Sanford Magnetics offering new locally-made guitar amplifier
A small Moncton music company is taking on some of the biggest names in rock ‘n’ roll with a Maritime first: a line of hand-wired, locally-made guitar amplifiers.
Sanford Magnetics made the announcement on their website on Monday with the message, “So, now we’re an amp company.”
Nathan Sanford, 36, says his company’s new amps are unique in their sound and construction.
“Most amplifiers are derived from Marshall, Fender or Vox. This is different,” he said.
Sanford, who grew up loving guitars and guitar gear, “flipped the switch” on his business in March.
But this summer, his longtime friend and fellow music-lover Jody Perry came by with something new — a homemade amp Perry had been working on for three years.
“It didn’t sound like anything I’d ever heard before,” Sanford said. “It checked a lot of boxes. Sounded great, looked great. I thought it was unique so I thought maybe we could refine it and make a professional product.”
Together, Sanford says he and Perry spent six months “swapping parts on it, tinkering, critically listening” to get the sound they wanted.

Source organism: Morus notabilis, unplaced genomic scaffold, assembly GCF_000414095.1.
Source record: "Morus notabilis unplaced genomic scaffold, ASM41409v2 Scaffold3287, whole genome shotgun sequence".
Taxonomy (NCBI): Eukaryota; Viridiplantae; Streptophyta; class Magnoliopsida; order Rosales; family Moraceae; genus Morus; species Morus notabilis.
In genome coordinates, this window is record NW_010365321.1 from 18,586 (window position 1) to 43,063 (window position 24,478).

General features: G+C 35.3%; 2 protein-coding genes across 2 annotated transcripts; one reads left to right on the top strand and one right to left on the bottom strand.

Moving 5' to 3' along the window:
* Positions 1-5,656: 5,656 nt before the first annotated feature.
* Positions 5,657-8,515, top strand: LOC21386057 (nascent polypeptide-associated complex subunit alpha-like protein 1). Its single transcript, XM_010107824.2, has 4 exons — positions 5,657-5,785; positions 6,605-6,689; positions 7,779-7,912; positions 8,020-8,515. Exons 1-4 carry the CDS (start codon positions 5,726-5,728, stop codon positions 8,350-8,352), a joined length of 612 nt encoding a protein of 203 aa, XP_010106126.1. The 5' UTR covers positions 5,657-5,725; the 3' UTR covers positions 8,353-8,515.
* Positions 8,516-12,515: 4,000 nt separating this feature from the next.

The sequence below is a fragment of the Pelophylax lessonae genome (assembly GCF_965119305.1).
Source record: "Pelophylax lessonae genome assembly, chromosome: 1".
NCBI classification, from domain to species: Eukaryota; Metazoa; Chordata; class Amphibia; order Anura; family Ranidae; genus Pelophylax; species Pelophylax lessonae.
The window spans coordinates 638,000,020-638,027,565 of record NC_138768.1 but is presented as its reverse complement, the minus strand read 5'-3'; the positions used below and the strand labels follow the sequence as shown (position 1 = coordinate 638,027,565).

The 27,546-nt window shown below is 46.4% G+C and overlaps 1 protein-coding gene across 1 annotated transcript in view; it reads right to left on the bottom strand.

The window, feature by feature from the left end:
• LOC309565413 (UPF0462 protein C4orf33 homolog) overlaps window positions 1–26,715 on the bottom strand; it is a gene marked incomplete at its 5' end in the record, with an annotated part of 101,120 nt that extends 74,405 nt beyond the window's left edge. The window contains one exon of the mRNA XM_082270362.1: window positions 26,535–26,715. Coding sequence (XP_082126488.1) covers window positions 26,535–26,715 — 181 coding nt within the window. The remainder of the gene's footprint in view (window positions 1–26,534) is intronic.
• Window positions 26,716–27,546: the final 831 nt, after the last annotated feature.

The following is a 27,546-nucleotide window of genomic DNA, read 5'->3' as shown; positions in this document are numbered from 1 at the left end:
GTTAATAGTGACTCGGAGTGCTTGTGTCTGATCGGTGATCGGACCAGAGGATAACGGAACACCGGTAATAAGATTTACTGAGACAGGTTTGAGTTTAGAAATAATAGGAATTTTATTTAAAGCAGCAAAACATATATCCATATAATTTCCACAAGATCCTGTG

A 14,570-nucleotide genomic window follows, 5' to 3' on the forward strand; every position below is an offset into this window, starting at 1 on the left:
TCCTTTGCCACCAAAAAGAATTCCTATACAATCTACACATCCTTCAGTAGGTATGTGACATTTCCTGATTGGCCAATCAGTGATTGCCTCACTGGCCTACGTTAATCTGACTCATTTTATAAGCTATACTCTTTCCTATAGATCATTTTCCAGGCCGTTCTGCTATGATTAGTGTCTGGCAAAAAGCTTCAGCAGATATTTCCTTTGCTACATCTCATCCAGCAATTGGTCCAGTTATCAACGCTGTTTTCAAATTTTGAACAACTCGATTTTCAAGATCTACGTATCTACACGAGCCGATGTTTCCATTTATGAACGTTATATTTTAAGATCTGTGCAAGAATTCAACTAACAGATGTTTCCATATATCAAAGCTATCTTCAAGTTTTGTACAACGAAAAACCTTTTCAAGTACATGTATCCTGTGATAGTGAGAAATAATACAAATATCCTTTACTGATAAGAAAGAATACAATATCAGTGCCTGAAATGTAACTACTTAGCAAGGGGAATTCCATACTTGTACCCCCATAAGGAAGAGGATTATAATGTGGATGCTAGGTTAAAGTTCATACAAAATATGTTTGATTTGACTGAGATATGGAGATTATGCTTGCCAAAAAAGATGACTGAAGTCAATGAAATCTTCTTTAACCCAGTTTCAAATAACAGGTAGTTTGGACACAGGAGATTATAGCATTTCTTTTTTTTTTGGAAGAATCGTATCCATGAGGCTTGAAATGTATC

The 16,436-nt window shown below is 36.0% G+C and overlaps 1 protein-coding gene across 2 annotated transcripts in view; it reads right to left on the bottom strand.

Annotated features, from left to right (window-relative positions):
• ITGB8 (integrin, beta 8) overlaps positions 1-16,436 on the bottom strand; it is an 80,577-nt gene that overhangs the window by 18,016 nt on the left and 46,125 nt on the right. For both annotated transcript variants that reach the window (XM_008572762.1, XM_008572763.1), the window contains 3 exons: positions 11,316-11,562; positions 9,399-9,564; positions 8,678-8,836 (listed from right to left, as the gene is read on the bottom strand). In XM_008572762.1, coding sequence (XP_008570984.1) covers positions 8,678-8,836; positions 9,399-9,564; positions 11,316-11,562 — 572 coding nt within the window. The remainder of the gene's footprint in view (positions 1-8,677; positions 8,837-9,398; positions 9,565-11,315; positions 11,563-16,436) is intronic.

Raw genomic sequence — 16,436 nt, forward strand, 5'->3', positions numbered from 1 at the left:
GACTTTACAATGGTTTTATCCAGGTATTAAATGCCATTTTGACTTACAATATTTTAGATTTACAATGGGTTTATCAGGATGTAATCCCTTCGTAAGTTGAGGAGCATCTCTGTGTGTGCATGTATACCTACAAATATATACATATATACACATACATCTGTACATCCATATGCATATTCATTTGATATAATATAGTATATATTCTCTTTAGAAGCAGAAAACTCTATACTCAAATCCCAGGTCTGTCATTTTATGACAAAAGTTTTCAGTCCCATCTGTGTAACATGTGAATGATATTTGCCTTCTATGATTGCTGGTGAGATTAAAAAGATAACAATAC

The finished product costs $1,799. Additional cabinets are sold separately, beginning at $499.
Dream come true
Seeing the end result is a dream come true for Perry, who taught himself how to make amps and built the prototype in spare time after work and after his son had gone to sleep.
“It’s really unique and I mean that. No one has put these parts in the configuration I have.”
He lists a one-of-a-kind tube complement, a Parallel Class A power section, and his tone control as elements he’s proud of. But most of all, “the handmade component I think is important, I really do. It makes a difference.”
Sanford and Perry say their amps are made more special by the fact that they’re locally-made, and they want to keep them that way.
A Maritime first
“No one in the Maritimes is really doing anything like this,” said Sanford.
“People might make one-offs but I don’t know of anyone who has tried to make a line of amps.”
Now Sanford is turning his attention to marketing, something he plans to do more aggressively than the word-of-mouth that made his pickups successful.
He’s brought in local musicians who he says have been impressed.
Sanford says his business is “moving faster than I expected,” but he’s going to keep pushing forward.
He plans to create other models of amplifiers on the same platform as well as develop other ideas.
“It’s a little like Charlie and the Chocolate Factory,” he said.
“I don’t know if I’m Willy Wonka or what but this is pretty cool.”